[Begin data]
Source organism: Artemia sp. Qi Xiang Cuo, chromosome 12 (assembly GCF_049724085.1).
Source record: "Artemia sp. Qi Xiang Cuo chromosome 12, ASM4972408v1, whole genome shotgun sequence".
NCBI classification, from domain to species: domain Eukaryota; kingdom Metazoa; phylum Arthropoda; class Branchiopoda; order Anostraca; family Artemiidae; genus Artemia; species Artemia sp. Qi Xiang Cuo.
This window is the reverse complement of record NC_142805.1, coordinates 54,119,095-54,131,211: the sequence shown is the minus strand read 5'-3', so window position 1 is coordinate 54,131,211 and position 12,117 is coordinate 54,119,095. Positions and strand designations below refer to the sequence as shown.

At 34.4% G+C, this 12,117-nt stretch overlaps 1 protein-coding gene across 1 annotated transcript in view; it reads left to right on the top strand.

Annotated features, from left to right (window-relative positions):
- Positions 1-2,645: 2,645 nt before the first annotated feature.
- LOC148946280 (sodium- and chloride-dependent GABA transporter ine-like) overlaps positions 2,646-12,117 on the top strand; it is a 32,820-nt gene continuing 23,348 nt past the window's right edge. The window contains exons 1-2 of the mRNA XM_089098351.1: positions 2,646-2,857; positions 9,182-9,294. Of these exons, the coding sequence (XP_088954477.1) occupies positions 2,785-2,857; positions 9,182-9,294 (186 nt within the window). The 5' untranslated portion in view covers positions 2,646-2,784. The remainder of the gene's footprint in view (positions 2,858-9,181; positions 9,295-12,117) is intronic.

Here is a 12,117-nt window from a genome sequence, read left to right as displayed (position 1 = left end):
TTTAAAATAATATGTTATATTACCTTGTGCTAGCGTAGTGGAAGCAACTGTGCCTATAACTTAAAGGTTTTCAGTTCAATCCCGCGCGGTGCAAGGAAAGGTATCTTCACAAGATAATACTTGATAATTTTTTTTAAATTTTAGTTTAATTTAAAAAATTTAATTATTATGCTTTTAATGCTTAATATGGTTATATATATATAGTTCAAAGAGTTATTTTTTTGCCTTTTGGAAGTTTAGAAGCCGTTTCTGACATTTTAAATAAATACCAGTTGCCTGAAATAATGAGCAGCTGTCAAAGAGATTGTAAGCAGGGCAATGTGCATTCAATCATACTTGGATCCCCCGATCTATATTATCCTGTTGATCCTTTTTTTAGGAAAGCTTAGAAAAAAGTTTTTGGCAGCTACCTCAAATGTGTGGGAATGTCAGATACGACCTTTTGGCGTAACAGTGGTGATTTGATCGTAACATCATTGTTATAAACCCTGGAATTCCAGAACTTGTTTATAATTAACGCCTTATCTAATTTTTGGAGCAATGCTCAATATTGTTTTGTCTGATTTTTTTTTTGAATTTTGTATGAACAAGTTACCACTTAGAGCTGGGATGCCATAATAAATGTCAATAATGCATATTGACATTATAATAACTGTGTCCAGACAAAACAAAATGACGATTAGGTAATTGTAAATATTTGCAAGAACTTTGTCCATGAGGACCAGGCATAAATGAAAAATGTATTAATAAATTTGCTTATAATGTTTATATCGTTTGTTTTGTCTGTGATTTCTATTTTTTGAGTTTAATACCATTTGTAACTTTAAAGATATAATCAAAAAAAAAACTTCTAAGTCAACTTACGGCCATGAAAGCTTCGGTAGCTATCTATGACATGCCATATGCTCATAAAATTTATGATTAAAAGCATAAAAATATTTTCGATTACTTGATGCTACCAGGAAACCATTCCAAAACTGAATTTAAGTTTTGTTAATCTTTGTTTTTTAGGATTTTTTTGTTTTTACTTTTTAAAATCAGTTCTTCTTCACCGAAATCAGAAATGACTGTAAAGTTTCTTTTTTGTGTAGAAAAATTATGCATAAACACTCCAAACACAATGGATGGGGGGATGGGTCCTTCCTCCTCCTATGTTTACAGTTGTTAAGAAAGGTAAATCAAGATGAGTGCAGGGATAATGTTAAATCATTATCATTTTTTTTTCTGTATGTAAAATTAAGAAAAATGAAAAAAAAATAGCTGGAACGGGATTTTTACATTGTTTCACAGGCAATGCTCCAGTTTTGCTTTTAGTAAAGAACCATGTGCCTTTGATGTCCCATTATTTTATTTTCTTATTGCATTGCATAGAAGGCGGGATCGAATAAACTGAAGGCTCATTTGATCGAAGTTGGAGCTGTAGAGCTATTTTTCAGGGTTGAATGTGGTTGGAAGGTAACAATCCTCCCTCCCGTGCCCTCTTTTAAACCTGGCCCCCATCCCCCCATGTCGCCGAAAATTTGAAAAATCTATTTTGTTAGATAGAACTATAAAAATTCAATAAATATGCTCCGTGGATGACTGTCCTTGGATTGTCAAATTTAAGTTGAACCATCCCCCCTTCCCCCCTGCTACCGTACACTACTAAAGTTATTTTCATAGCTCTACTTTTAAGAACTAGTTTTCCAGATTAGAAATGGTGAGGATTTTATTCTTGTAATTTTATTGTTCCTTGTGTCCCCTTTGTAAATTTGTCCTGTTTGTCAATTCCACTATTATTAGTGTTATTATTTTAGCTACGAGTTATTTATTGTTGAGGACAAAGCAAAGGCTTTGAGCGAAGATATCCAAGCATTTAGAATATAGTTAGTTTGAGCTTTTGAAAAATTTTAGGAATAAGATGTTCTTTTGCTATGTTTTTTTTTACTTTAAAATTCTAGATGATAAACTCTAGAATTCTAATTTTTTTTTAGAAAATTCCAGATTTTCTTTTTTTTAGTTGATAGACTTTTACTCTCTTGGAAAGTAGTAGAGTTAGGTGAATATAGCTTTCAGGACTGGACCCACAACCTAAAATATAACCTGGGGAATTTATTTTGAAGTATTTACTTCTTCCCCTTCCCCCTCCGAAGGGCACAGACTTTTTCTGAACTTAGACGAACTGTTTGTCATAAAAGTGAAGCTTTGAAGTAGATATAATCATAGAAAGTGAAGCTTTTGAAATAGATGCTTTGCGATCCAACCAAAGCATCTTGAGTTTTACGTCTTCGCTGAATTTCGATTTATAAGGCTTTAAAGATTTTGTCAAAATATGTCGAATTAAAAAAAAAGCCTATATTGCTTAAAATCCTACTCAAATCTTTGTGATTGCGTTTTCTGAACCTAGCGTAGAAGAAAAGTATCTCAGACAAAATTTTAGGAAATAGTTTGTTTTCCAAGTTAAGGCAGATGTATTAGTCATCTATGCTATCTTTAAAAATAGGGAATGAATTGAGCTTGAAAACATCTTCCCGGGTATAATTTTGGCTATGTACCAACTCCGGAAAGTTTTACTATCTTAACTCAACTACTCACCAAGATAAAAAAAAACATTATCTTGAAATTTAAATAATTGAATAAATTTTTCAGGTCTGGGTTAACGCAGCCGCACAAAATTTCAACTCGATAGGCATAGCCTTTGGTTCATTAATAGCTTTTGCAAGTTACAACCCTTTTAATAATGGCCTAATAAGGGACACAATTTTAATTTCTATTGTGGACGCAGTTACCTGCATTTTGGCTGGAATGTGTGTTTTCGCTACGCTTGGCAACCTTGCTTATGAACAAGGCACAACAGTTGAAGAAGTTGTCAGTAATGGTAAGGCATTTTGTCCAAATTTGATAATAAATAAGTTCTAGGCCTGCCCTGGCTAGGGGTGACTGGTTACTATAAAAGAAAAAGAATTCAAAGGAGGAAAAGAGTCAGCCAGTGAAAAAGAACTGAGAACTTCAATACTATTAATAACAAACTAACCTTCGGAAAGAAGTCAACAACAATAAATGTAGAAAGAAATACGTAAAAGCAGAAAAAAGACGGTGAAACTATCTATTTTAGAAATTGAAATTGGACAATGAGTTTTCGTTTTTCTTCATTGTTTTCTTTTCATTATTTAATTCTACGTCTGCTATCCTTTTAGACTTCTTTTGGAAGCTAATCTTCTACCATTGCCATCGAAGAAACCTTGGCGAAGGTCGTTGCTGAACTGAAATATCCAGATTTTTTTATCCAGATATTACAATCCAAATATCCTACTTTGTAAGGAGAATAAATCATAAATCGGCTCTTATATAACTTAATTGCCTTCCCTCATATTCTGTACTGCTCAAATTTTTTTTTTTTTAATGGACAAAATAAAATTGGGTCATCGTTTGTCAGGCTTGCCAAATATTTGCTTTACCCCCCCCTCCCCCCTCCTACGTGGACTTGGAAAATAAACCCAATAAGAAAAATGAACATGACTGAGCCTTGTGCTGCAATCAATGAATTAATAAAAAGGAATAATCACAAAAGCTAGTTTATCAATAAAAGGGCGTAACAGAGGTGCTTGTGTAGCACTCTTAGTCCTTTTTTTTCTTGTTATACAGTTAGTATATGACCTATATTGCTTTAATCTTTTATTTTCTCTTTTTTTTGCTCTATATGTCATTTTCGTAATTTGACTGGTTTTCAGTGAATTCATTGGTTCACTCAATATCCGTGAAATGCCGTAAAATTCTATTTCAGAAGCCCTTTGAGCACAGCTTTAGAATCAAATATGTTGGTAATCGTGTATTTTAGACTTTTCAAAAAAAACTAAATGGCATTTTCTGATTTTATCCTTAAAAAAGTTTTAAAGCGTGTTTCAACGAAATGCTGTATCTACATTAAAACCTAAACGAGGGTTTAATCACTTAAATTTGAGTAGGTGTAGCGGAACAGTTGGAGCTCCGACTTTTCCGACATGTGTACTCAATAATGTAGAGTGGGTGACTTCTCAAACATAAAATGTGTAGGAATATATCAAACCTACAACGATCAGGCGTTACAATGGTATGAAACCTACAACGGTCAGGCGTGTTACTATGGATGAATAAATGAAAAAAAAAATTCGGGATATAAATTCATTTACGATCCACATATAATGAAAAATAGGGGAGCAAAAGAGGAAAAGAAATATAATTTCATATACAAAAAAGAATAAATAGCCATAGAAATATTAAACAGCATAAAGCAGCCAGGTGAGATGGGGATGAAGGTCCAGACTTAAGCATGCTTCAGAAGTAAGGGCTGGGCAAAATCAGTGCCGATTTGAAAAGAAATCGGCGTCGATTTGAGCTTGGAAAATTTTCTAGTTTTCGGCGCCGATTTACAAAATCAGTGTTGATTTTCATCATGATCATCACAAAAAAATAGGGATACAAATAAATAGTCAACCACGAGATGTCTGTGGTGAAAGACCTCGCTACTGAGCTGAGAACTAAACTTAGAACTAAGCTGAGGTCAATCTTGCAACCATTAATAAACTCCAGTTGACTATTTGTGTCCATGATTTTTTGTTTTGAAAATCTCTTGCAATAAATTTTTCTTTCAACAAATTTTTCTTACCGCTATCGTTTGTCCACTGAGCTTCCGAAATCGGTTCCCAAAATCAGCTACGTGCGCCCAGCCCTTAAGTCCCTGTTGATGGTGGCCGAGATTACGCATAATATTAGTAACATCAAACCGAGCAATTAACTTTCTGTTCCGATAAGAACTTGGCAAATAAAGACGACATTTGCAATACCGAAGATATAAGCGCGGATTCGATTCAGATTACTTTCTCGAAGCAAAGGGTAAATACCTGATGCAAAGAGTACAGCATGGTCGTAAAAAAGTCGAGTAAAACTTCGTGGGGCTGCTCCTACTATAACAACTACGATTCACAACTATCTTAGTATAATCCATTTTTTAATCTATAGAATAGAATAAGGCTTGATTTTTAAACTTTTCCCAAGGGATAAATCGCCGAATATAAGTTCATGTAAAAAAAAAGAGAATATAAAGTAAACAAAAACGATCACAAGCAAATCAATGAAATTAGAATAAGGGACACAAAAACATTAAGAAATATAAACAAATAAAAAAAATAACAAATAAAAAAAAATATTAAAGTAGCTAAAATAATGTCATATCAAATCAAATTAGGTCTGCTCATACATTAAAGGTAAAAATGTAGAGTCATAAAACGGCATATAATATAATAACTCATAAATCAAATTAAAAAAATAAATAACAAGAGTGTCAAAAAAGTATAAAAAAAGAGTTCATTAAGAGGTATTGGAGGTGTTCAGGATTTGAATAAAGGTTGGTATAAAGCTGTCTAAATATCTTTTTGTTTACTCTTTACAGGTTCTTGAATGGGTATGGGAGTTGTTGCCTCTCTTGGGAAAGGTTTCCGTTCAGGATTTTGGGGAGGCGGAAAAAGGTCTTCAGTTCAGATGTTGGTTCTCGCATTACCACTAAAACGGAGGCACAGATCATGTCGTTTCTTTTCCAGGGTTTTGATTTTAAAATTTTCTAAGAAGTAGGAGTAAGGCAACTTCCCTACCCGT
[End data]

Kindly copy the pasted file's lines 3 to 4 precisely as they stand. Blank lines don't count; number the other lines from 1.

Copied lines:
NCBI classification, from domain to species: domain Eukaryota; kingdom Metazoa; phylum Arthropoda; class Branchiopoda; order Anostraca; family Artemiidae; genus Artemia; species Artemia sp. Qi Xiang Cuo.
This window is the reverse complement of record NC_142805.1, coordinates 54,119,095-54,131,211: the sequence shown is the minus strand read 5'-3', so window position 1 is coordinate 54,131,211 and position 12,117 is coordinate 54,119,095. Positions and strand designations below refer to the sequence as shown.